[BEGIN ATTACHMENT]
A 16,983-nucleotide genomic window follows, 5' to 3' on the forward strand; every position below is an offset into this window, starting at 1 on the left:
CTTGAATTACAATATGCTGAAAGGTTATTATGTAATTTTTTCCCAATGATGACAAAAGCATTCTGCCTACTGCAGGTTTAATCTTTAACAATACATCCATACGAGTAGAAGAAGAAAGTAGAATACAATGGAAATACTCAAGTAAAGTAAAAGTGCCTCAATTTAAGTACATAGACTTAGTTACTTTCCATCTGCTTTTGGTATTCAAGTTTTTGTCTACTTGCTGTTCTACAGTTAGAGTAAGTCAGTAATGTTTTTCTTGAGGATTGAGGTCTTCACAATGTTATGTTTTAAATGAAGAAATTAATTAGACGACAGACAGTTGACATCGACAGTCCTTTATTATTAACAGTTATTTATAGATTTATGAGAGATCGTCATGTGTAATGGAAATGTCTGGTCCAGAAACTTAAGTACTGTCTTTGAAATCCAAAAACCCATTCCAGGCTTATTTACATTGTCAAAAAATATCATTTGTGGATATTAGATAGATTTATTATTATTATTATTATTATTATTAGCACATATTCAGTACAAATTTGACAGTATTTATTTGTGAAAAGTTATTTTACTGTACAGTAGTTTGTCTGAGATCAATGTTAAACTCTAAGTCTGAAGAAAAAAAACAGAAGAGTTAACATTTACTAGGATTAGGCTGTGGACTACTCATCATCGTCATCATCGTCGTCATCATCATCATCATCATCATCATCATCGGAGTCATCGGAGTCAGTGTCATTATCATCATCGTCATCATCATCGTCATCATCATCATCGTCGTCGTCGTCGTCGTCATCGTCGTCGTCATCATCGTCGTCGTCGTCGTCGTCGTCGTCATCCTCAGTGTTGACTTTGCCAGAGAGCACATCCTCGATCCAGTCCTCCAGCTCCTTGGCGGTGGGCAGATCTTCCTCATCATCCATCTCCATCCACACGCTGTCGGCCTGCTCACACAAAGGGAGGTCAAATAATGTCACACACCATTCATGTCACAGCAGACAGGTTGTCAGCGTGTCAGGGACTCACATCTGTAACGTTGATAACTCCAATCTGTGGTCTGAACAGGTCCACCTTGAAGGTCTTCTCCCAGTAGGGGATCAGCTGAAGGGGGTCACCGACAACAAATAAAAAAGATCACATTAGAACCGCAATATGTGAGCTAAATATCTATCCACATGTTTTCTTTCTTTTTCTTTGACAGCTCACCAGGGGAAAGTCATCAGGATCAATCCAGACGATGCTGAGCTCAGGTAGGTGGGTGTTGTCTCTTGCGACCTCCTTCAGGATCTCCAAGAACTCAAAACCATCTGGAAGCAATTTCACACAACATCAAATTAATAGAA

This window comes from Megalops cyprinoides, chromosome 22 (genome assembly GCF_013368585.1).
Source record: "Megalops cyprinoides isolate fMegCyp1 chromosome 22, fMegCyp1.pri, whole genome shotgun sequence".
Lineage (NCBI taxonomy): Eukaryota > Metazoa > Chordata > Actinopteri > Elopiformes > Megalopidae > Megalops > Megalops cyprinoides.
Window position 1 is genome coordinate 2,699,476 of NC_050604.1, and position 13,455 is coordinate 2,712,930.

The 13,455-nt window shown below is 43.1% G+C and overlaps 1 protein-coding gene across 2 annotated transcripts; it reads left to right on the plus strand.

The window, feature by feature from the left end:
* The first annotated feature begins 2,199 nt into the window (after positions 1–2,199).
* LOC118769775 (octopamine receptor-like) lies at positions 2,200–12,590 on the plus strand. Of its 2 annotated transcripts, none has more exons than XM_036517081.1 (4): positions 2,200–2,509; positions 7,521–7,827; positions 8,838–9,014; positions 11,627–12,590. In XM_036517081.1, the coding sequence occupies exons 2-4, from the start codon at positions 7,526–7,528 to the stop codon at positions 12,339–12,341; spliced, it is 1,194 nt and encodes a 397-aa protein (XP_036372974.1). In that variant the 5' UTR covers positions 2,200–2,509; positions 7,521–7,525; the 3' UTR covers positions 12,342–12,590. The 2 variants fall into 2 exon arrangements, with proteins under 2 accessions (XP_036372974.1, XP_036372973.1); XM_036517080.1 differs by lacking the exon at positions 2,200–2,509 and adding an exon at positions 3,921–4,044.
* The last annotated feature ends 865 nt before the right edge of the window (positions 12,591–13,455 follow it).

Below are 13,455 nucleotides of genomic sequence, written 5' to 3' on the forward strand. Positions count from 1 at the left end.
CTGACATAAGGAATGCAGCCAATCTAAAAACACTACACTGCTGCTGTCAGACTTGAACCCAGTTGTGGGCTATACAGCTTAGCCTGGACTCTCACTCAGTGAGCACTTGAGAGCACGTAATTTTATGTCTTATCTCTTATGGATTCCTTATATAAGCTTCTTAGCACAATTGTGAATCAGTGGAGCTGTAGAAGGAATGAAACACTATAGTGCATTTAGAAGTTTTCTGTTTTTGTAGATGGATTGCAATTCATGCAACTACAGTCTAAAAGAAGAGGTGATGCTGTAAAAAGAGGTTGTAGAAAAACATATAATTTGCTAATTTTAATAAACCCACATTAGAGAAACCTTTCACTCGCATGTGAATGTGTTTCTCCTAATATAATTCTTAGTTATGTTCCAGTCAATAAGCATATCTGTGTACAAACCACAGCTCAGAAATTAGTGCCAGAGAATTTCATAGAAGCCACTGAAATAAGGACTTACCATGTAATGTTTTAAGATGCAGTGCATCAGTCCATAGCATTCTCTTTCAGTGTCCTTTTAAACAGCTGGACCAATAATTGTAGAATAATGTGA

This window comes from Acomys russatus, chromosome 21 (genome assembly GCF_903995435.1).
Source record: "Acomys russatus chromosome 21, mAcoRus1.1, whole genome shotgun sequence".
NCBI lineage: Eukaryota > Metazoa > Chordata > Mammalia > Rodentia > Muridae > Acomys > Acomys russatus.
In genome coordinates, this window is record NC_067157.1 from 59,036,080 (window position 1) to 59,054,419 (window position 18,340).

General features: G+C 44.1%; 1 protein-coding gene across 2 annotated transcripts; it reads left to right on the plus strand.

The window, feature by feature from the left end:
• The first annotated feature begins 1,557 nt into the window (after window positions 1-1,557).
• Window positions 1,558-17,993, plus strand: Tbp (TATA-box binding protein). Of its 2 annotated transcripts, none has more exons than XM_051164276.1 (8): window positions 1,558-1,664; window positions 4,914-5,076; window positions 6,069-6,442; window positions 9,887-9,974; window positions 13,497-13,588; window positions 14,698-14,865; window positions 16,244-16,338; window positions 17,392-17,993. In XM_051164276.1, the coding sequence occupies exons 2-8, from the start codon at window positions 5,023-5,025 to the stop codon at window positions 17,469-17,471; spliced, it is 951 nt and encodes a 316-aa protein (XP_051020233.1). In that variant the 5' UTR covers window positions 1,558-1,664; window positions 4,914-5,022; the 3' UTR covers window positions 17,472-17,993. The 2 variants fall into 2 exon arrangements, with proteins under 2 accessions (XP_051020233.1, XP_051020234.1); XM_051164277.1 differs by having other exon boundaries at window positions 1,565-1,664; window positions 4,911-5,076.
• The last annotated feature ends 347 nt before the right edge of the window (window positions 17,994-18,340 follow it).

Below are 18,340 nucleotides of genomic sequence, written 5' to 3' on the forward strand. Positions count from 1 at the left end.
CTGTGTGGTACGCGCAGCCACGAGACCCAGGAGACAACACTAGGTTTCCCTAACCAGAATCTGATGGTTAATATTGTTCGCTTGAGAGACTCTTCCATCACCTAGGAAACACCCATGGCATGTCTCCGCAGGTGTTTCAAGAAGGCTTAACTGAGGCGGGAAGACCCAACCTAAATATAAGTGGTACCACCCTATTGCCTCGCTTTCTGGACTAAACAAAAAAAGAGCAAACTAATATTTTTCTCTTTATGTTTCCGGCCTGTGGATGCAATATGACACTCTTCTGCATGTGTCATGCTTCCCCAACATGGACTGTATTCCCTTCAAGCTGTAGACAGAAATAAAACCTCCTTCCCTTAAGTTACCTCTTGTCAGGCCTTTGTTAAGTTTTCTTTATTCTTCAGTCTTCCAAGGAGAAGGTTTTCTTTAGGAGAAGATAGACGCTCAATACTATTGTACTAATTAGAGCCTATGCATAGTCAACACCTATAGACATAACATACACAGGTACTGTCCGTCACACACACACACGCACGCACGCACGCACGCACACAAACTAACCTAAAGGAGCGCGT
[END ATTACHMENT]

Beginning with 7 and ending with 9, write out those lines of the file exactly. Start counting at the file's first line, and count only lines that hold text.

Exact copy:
The 13,455-nt window shown below is 43.1% G+C and overlaps 1 protein-coding gene across 2 annotated transcripts; it reads left to right on the plus strand.

The window, feature by feature from the left end:
* The first annotated feature begins 2,199 nt into the window (after positions 1–2,199).